Public Key Cryptography

Older methods used a monoalphabetic substitution which required both the encryption and decryption keys to be kept secret because one was trivially derived from the other.

Diffie and Hellman (1976) proposed an algorithm such that deriving the decryption key given the encryption key would be impossible. The requirements are:

One algorithm that meets these requirements was discovered by Rivest et al. (1978). It is:
  1. choose two large primes, p and q, each greater than 10 to the power 100.
  2. compute n = pq and z = (p - 1)(q - 1)
  3. chose d not a factor of z
  4. find e such that ed(mod z) = 1
  5. divide the message bit stream into blocks of k bits such that 2 to the power k is less than n
  6. to encrypt a block of the message, m, compute P(m) = m to the power e (mod n)
  7. to decrypt a block of the cypher, P, compute m = S(P(m)) = P to the power d (mod n)
The encryption requires e and n, the decryption d and n. Because large numbers are very difficult to factor, d cannot effectively be derived from e and n, which are publicly known. Rivest et al. estimate that factoring n (which has 200 digits) would require 4 billion years of computer time.

This may be compared to the Data Encryption Standard (DES) adopted by the US government as its official standard for unclassified information (NBS 1977). Michael Wiener of Bell Northern Research has fully designed and tested a chip that tries 50 million DES keys/sec until it finds the correct key. These chips could be manufactured for US$ 10.50 each. With US$ 1 million, 57000 of these chips could be built into a parallel machine that can try every DES key in 7 hours. For US$ 10 million, 21 minutes, for US$ 100 million, 2 minutes. These figures are well within the money available to large companies and governments for monitoring DES traffic.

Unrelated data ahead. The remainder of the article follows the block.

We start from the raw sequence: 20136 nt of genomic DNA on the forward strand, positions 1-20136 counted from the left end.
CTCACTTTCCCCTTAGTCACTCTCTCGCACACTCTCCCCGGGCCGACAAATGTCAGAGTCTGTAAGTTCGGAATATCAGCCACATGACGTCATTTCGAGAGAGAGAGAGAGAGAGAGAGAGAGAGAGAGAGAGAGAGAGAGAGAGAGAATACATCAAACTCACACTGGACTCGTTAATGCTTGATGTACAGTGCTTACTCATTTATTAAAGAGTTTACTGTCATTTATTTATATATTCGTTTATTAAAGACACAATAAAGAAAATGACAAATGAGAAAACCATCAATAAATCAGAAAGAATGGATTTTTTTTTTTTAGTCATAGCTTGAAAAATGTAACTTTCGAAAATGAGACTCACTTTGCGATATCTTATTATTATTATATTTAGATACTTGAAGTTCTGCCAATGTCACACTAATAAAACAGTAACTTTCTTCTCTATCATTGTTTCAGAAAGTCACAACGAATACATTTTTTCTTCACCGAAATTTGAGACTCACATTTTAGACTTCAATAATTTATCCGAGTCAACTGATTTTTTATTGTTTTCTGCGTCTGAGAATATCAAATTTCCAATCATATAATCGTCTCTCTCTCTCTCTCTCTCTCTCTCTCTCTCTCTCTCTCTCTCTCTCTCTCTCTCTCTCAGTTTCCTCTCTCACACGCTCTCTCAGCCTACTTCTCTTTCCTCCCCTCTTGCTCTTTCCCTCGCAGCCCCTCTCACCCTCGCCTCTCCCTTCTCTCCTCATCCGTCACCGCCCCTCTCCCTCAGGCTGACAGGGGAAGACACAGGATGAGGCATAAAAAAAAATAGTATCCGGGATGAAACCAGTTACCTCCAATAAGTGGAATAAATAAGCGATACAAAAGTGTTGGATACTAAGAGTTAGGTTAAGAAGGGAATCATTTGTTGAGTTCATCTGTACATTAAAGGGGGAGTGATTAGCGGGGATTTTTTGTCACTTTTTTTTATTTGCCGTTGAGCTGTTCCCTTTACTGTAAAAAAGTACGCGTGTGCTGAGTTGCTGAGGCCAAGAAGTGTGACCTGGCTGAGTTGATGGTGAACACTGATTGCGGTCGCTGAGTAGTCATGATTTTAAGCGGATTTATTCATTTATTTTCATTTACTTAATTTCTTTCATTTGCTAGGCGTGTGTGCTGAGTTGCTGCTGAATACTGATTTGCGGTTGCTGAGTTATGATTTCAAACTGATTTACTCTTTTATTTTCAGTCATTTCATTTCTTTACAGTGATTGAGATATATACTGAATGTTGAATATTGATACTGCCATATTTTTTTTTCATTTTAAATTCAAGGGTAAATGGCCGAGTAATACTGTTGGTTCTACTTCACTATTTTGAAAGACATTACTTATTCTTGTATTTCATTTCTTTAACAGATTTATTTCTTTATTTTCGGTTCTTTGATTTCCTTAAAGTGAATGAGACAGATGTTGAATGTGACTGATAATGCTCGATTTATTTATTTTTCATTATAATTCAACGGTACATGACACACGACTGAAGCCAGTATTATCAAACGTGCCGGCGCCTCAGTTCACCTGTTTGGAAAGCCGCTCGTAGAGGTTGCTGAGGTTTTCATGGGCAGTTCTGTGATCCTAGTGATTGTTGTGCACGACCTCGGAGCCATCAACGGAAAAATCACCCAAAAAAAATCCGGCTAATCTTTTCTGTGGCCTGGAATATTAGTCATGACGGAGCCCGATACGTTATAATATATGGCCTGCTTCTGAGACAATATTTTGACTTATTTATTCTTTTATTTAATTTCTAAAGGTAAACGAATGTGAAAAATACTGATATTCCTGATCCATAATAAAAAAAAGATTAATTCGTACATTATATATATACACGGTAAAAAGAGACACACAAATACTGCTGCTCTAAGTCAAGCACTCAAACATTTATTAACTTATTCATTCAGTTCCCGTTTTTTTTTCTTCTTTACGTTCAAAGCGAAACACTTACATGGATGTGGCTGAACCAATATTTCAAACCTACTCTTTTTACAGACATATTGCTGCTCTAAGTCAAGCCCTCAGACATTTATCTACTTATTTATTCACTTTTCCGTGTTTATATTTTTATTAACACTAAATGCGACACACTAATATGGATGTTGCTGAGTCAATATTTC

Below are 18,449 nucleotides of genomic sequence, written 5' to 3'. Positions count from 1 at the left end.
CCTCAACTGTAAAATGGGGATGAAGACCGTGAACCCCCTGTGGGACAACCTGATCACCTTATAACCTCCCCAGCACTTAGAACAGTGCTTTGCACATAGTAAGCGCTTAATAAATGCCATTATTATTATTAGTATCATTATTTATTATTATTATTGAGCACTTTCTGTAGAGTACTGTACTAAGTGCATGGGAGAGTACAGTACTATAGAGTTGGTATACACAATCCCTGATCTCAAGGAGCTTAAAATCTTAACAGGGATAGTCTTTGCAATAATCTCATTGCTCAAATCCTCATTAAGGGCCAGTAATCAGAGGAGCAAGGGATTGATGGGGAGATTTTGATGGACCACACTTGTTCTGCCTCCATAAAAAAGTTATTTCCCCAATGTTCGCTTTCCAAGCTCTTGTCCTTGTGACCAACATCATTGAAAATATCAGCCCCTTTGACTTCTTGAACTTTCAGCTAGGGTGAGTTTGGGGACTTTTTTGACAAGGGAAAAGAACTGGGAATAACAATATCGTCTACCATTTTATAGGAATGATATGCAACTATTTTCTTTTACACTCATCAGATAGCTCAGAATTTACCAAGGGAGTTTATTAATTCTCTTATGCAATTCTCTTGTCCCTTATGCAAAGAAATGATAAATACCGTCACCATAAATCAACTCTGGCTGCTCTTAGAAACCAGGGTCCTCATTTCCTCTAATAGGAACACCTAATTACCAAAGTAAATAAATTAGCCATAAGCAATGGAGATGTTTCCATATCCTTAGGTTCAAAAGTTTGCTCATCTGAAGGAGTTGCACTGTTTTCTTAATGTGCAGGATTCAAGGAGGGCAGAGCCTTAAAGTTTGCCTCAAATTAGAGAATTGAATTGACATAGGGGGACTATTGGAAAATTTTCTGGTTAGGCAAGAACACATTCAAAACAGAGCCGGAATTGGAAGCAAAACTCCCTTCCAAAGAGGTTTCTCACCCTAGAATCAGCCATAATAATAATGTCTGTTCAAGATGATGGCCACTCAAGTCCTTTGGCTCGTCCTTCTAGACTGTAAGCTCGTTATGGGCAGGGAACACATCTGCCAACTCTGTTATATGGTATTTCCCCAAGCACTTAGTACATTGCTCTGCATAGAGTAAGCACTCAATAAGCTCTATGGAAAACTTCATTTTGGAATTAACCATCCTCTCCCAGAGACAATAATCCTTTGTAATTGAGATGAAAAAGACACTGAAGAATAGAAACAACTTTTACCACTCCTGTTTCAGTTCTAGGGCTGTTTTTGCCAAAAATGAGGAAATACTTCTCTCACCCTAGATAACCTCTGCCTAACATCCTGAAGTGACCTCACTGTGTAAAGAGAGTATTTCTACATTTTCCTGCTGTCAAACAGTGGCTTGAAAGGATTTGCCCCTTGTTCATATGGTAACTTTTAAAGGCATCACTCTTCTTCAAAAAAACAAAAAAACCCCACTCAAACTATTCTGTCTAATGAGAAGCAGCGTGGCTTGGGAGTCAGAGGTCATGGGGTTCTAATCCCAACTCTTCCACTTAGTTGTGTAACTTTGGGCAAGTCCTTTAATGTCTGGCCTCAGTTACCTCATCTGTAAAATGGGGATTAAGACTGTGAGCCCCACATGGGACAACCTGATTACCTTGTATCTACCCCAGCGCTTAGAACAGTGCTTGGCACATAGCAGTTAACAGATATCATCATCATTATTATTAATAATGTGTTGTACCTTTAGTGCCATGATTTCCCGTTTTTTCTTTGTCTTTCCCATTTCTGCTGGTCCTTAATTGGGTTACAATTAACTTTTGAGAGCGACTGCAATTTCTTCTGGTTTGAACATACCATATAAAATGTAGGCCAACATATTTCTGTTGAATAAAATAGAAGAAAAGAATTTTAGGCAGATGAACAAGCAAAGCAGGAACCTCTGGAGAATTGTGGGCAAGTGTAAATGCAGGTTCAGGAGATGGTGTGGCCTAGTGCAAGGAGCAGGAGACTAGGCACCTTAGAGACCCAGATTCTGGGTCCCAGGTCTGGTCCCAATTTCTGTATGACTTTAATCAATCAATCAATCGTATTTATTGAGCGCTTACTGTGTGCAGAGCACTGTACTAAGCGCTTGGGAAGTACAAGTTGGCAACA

Digital Signatures

Public key cryptography can be used for authenticating signatures in electronic messages because of the property m = P(S(m)) as well as m = S(P(m)). Suppose you must send a signed message so that the recipient, say your bank, can be certain the message came from you and is not a forgery. You encrypt your signature message with your secret key to obtain S(m). You append this to your plain text message to the bank, and encrypt the entire message with the bank's public key. The bank decrypts the message with it's secret key, reads the plaintext, and finds your encrypted signature at the end. The bank then applies your public key to your signature message, which you encrypted with your secret key, and obtains your signature message in plaintext. Only your secret key can encode your signature message so that your public key decrypts it into plain text.

Software for Public Key Cryptography

PGP(tm) (Pretty Good Privacy -- Public Key Encryption for the Masses (tm) ) by Philip Zimmermann (1995) and many others, implements public key encryption and digital signatures. Versions of the program which run on DOS, Unix, and various flavors of MS Windows are avialble from PGP Security . (Note: American government regulations prohibit export of cryptographic software, however there are distribution centers outside the United States.) Source code is available so you can check it yourself if you think there is a "back door."

References

Diffie, W., and Hellman, M. E. "New Directions in Cryptography," IEEE Trans. on Inform. Theory, vol. IT-22, pp.644-654, Nov. 1976.

National Bureau of Standards "Data Encryption Standard," Fed. Inf. Process. Stand. Publ. 46, Jan. 1977.

Rivest, R. L., Shamir, A., and Adleman, L. "On a Method for Obtaining Digital Signatures and Public Key Cryptosystems," Commun. ACM, vol. 21, pp 120-126, Feb. 1978.

Zimmerman, P. "PGP Source Code and Internals" MIT Press ISBN 0-262-24039-4 1995.


Last Modified: Mon 17 Mar 2008
2242nd access.
Bruce A. Peterson peterson@mso.anu.edu.au